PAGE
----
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Mars Retrograde: What Do You Want?

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When someone attempts to connect honestly with their desire, the result can be a seizure of guilt or conflict. And when advertising is designed—using all the power of psychology, art, music, and sexuality—to inflame desire, that desire typically swells into the thorns and barbs of guilt.

That is an intentional formula for conflict—and that is one of the main contexts of our society, manifesting in countless, seemingly infinite ways.

And now, Mars has just turned to retrograde motion; that is, it's turning all of this into a question.

The question—or perhaps the quest—begins in Sagittarius, a sign closely associated with "isms"; that is, with belief systems. True, that's one of the less organic, culturally constructed manifestations of Sagittarius, which in its more natural forms is the sign of high adventure, aspiration, and exploration.

But, calcified by religion and society at large, Sagittarius is more about what one is supposed to believe rather than what one actually, in fact, believes to be true.

In its most honest form, Sagittarius is about a quest for that very experience of personal or universal truth, and Mars retrograde symbolizes precisely that. So we could say that the inner quest of Mars retrograde in Sagittarius is about an examination of every belief you hold, especially about yourself and your existence—a genuine inner quest for truth.

Mars treads the astrological wheel of the zodiac backwards for 72 days. Approximately six weeks into that process, Mars retrogrades into Scorpio. Among the many ways to describe this sign are death and transformation, surrender, regeneration, and evolution. What most of that points to is sex. From ancient astrology, Scorpio is the sign that represents the genitals; and in modern astrology, the genetic process. That involves sexual reproduction and programmed cell death (called senescence).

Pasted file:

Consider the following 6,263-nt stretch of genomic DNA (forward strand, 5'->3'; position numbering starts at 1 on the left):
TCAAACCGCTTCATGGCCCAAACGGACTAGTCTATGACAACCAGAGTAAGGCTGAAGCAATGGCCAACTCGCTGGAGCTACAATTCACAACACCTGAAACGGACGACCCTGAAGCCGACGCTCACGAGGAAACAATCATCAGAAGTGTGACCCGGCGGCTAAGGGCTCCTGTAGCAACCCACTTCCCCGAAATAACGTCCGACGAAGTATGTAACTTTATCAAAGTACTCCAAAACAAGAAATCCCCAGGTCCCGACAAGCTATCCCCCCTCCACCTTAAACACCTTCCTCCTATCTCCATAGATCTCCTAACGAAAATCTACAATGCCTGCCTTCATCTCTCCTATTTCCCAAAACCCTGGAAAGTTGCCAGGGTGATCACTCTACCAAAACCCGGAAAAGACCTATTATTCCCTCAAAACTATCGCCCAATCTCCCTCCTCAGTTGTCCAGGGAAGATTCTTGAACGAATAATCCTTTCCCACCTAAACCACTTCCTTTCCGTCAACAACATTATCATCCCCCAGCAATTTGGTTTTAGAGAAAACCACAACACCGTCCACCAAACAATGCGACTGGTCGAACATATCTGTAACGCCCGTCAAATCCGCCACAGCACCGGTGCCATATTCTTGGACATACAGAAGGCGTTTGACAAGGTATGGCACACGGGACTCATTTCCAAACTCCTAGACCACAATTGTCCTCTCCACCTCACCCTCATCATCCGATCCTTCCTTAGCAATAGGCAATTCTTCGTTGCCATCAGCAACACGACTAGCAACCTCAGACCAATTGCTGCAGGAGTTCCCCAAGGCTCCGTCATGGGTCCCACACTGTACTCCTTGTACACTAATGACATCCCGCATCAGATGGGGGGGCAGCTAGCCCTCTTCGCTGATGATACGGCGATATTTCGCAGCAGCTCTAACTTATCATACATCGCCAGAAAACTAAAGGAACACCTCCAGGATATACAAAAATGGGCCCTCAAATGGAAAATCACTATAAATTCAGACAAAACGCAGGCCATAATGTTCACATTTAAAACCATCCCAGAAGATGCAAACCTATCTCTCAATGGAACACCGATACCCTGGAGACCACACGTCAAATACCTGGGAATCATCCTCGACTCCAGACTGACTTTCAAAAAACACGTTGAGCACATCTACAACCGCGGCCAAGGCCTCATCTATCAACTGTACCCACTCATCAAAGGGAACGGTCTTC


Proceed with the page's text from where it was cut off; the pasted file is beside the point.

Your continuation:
When we consider Scorpio as a biological function, we really do come back to sex and death. That alone is frightening; we often think about or want sex, and we often dread or obsess over death. Therefore, Scorpio also evokes all the feelings connected to these things. That is a complex world, and it's directly related to profound feelings, deep mysteries, and deep attachments.

After penetrating through the layers of constructed belief in search of some actual experience of faith, Mars is heading into what for most people is the murky, confused, and conflicted world of their response to their own biology.

In doing so, my sense is that Mars is penetrating through layers of conditioning in search of the truth; and when it arrives there, that truth involves the most basic levels of existence, which are to be found in Scorpio. By existence I mean our relationship to existence and to the possibility of nonexistence.

To go there directly is really a plunge. It's going to require patience, awareness, and the willingness to let go of prejudices, especially about one's own feelings.

If you allow that to happen, the question that's likely to come up is: What do you actually want from life? Recognizing the facts of existence (sex and death primary among them), what is your desire for your remaining time on Earth? If, for example, you recognize that you only get finite time in your body, what might you say that you want? Could you cut through some of the conflict and distraction?

If you allow your biology to speak to you, what would it say? In this Mars retrograde, biology trumps belief. Mars ends up in Scorpio. Then it returns to Sagittarius, where belief can be reconsidered in light of biological bottom lines.

You might consider desire outside the confines of what you believe is possible (that's just more toxic Sagittarius). You might apply your curiosity to the experiment of what is possible—and consider learning as the discovery of what is possible. If you listen to your body, your desire, and your senses, you just might be surprised at what that includes.

• • •

In last month's column, I compared the long-in-development, forthcoming Uranus-Eris conjunction in Aries (first contact, June 9; last happened in 1928) to the Uranus-Pluto conjunction of 1965-66. That was the astrological or perhaps archetypal spark at the center of that thing we now call the Sixties.

I wondered out loud whether astrologers at the time were aware of this event developing—however, I didn't get it right. Based on the available information, I grossly underestimated how much astrologers knew in that era. Here's how I found that out.

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